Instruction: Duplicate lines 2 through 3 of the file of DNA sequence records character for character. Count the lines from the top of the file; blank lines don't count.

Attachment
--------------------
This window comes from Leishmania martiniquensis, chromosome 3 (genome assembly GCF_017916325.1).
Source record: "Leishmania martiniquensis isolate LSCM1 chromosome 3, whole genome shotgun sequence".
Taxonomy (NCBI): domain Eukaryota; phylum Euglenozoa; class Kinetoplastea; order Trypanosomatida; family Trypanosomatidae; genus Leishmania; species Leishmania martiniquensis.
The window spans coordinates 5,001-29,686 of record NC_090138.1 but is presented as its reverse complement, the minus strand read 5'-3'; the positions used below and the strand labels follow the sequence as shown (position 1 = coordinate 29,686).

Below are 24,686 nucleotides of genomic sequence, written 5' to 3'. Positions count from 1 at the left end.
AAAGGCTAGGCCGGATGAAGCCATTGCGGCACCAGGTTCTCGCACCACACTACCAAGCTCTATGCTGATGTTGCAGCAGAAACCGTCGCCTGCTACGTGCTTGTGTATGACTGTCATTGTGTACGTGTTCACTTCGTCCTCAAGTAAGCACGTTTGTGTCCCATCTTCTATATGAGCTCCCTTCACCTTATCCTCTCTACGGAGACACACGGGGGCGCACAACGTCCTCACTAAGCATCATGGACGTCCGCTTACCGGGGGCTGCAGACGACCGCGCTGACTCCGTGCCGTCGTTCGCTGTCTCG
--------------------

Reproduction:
Source record: "Leishmania martiniquensis isolate LSCM1 chromosome 3, whole genome shotgun sequence".
Taxonomy (NCBI): domain Eukaryota; phylum Euglenozoa; class Kinetoplastea; order Trypanosomatida; family Trypanosomatidae; genus Leishmania; species Leishmania martiniquensis.